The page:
AB - Daratumumab, a human monoclonal antibody targeting CD38, is approved as monotherapy and in combination regimens for patients with multiple myeloma (MM). Currently, daratumumab is administered IV. The phase 1b PAVO (MMY1004) study evaluated subcutaneously administered daratumumab in combination with the recombinant human hyaluronidase PH20 enzyme (rHuPH20) in patients with relapsed or refractory MM. Part 1 of the study, reported here, evaluated a mix-and-deliver (MD) formulation of daratumumab and rHuPH20 (DARA-MD) administered by subcutaneous infusion. Patients received subcutaneous daratumumab according to the approved IV monotherapy dosing schedule at 1200 mg (n = 8) or 1800 mg (n = 45). Primary end points were safety and pharmacokinetic (PK) variables. The most common treatment-emergent adverse events with DARA-MD 1200 mg were thrombocytopenia, upper respiratory tract infection, insomnia, and decreased appetite (37.5% each). Anemia (33.3%), upper respiratory tract infection, pyrexia, and diarrhea (26.7% each) were the most common treatment-emergent adverse events with DARA-MD 1800 mg. One patient in the 1200-mg dose group (12.5%) and 11 patients in the 1800-mg dose group (24.4%) experienced infusion-related reactions, which were generally grade 1/2 and typically occurred at the first infusion. The 1800 mg dose achieved similar or greater serum concentrations compared with the 16 mg/kg IV dose. Overall response rates of 25.0% and 42.2% were achieved with 1200-mg and 1800-mg DARA-MD, respectively. Subcutaneous administration of DARA-MD was well tolerated in patients with relapsed or refractory MM, with the 1800-mg dose exhibiting PK concentrations and responses consistent with IV daratumumab in a similar patient population. This study was registered at www.clinicaltrials.gov as #NCT02519452.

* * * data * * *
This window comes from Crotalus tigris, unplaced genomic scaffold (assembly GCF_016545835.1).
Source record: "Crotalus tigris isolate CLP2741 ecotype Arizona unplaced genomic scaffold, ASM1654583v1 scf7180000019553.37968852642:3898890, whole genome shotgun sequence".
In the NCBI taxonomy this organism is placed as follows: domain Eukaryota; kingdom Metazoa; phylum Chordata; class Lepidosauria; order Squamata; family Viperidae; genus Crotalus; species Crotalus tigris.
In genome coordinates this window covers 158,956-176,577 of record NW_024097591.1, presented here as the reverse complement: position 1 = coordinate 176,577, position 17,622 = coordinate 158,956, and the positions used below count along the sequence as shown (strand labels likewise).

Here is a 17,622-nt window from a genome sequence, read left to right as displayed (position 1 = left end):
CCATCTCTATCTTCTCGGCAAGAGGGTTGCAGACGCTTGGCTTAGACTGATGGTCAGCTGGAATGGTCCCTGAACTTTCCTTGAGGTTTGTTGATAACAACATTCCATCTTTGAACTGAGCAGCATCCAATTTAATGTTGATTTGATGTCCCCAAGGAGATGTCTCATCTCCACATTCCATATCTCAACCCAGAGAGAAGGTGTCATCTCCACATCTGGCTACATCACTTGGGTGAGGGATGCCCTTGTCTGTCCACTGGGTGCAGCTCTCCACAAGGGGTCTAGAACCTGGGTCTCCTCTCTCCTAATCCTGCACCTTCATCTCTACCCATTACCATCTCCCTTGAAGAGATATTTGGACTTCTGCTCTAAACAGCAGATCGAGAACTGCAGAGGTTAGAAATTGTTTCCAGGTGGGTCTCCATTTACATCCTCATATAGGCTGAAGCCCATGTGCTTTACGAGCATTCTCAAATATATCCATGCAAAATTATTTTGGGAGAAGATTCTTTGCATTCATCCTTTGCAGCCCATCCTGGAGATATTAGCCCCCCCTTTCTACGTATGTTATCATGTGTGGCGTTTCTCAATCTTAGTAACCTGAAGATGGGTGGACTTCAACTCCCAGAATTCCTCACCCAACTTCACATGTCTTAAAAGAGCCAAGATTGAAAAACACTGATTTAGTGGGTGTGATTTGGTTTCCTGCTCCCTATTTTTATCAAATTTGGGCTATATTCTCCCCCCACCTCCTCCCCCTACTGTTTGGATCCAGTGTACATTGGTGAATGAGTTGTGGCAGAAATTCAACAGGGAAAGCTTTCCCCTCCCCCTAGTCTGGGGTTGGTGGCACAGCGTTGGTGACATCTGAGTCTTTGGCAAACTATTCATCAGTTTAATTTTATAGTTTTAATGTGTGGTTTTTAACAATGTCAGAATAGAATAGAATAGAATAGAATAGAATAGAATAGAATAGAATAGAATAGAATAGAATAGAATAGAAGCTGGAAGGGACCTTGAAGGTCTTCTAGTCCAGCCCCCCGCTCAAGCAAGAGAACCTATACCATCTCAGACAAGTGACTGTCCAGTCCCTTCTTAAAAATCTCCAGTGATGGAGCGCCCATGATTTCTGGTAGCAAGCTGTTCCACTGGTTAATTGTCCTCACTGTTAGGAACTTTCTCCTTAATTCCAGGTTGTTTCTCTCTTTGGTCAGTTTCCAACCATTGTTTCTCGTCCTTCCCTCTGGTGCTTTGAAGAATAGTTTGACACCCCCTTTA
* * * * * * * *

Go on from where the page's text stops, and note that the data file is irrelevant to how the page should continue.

U2 - 10.1182/blood.2019000667

DO - 10.1182/blood.2019000667

M3 - Journal article

VL - 134

SP - 668

EP - 677

JO - Blood

JF - Blood

SN - 0006-4971

IS - 8

ER -

Usmani SZ, Nahi H, Mateos M-V, van de Donk NWCJ, Chari A, Kaufman JL et al. Subcutaneous Delivery of Daratumumab in Relapsed or Refractory Multiple Myeloma. Blood. 2019 aug 22;134(8):668-677. https://doi.org/10.1182/blood.2019000667